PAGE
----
III. Analysis

In the instant case, Plaintiff's complaint sought recovery against four individuals and the City of Mascoutah on various legal theories, which when parsed, total 28 claims. At the end of the day, after motions to dismiss, summary judgment, voluntary dismissal and the jury verdict, the defense prevailed on twenty-seven of the claims while Plaintiff prevailed on one. Plaintiff prevailed against Boyd while Defendants McGinnis, Stephens, Fleshren and the City of Mascoutah prevailed against Plaintiff. FED.R.CIV.P.54(d)

Plaintiff has filed an affidavit claiming inability to pay costs. (Doc.78). This Court has discretion to deny costs to a prevailing party against an unsuccessful litigant who is indigent or incapable of paying costs. Rivera v. City of Chicago, 469 F. 3d 631, 636 (7th Cir. 2006); Badillo v. Central Steel & Wire Co., 717 F. 2d 1160, 1165 (7th Cir. 1983). In order for a court to make such a finding, however, the burden rests upon the Plaintiffto provide the court with sufficient documentation to support a finding that he is incapable of paying court-imposed costs at the current time or some time in the future. McGill v. Faulkner, 18 F. 3d 456,459 (7th Cir. 1994).

In the instant case, Plaintiff has offered evidence of his indigence and inability to pay costs in full. He omits the fact that his verdict of $820.00 could be used to offset the costs Defendants seek. Even without being required to pay costs he is left with nothing more than a pyrrhic victory because his own costs are more than double his win. Plaintiff, in addition to claiming non-responsibility for costs due to indigence, takes issue with some specific costs Defendants request. There is no need for the Court to "get into the weeds" on this issue and dissect the bill of costs for accuracy or appropriateness.*fn2

Unsurprisingly, Defendants take issue with Plaintiff's bill of costs, which they admit are "within the realm of recoverable costs" but contend ought not be awarded on such a technical victory where both sides prevailed..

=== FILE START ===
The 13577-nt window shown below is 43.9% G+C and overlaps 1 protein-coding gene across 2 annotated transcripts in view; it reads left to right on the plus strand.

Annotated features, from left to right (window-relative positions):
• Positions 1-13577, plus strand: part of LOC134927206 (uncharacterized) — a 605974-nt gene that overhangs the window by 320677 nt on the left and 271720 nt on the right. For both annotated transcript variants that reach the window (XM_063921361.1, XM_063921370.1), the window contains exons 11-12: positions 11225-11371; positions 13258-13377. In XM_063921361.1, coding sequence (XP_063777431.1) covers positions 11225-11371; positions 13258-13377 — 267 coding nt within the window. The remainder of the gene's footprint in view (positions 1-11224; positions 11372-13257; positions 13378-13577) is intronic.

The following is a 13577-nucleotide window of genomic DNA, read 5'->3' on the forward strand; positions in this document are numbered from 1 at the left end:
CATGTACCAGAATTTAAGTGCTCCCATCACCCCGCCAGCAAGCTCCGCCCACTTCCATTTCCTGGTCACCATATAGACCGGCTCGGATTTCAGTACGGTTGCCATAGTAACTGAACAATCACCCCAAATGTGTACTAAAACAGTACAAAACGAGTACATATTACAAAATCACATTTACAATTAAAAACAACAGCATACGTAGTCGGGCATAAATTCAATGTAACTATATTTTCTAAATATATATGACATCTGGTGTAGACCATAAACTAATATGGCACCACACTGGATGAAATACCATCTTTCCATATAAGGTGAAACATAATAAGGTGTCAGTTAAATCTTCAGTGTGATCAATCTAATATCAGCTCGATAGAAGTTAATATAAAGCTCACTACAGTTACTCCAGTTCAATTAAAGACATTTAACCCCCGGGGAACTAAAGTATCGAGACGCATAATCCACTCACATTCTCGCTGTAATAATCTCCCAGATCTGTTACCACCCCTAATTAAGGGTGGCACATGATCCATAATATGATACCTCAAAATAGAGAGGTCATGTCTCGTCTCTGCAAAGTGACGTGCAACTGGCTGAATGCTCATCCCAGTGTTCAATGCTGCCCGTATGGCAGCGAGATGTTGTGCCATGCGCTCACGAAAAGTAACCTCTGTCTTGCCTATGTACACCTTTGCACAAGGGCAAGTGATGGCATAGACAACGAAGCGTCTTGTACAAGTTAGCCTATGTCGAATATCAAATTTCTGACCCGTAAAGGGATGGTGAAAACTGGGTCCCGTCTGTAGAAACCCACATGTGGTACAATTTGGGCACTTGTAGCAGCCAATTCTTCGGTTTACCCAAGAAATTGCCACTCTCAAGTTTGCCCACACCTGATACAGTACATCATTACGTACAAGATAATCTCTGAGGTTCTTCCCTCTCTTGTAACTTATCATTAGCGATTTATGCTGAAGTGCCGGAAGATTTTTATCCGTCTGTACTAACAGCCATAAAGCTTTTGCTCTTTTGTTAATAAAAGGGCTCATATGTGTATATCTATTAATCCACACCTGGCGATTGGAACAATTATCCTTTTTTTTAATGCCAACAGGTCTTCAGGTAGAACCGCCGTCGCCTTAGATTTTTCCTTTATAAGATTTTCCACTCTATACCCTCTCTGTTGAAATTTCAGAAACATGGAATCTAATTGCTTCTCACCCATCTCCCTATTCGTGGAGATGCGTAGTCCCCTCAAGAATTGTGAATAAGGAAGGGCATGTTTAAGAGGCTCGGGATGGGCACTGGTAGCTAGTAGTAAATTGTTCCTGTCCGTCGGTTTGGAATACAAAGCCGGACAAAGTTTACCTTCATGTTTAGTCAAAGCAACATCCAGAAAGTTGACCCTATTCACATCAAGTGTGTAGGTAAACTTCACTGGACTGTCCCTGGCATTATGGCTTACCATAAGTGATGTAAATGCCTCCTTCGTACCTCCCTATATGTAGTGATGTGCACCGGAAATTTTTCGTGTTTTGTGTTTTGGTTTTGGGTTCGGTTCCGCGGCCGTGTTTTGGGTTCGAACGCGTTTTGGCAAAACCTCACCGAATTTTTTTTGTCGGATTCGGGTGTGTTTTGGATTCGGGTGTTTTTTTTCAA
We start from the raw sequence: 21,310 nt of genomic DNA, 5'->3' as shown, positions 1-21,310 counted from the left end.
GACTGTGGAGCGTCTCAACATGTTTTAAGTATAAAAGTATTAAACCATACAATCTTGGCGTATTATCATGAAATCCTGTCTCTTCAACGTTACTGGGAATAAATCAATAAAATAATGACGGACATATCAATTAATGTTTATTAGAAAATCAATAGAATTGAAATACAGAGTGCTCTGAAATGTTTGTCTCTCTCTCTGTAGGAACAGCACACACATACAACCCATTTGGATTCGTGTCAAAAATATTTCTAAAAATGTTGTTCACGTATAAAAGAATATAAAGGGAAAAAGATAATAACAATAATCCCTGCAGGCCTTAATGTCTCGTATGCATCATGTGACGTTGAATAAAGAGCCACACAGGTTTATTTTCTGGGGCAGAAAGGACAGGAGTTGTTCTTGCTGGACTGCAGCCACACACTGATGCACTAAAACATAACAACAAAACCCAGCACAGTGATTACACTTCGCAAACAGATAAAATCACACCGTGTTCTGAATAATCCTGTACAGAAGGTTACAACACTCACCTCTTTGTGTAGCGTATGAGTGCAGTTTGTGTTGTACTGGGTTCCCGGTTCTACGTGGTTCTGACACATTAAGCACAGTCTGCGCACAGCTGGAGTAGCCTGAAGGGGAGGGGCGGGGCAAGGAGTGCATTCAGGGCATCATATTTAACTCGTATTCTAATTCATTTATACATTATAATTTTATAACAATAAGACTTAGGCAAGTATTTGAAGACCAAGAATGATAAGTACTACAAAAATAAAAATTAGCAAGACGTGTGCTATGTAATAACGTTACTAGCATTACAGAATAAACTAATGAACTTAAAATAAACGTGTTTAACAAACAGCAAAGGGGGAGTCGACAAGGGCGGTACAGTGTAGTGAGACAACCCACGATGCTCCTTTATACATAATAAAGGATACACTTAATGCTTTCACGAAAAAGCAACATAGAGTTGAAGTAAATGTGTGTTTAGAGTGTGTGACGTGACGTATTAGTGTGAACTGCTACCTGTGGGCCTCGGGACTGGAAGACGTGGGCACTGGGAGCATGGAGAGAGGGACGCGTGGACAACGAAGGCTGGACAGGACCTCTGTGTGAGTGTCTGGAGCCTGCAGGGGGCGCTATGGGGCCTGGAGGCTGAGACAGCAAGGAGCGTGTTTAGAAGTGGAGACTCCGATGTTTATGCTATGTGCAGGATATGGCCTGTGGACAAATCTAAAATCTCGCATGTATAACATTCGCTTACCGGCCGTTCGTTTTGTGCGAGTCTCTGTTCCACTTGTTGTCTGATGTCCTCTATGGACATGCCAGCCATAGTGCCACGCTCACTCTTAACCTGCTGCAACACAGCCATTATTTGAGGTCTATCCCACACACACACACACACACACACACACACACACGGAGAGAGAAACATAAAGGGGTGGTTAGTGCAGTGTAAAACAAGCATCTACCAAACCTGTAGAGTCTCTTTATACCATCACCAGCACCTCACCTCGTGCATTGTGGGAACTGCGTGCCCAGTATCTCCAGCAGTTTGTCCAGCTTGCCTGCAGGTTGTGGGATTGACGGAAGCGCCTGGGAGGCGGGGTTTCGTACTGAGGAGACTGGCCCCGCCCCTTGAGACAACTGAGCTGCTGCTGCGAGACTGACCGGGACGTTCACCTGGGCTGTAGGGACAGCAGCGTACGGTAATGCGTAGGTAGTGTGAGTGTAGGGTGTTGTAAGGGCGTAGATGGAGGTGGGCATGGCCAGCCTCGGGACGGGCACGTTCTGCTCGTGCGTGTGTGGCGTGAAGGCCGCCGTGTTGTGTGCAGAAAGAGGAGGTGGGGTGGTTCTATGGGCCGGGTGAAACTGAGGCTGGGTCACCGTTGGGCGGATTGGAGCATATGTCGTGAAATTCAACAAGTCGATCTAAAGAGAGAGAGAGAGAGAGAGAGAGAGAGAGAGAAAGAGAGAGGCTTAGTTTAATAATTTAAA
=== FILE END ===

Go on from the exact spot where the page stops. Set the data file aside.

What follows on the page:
To a limited extent, each side can control its own costs. Neither side seeks an exorbitant amount, and each side's claimed recoverable costs are within $130.00 of each other. It makes little sense to grant plaintiff his costs and defendants their costs when the ultimate result, after offsets, is a transfer of less than $130.00. The Court cannot, given the submissions of the parties, allocate the costs each side claims were expended in pursuit of their victories. For example, each side seeks reimbursement for the cost of Chief Fleshren's deposition. Although Fleshren prevailed in the claim against him - and, therefore, ought to recoup the costs of the deposition, it is just as reasonable to assume that portions of that same deposition helped the Plaintiff prevail in his case against Boyd So the Court declares, as in football, offsetting penalties and declines to award costs to either side.

IV. Conclusion

Exercising the broad discretion granted, the Court DENIES Defendants' Bill of Costs (Doc. 66) and Plaintiff's Bill of Costs (Doc. 68), relegating them to paying their own costs.


MICHAEL J. REAGAN United States District Judge

Buy This Entire Record For $7.95

Official citation and/or docket number and footnotes (if any) for this case available with purchase.

Learn more about what you receive with purchase of this case.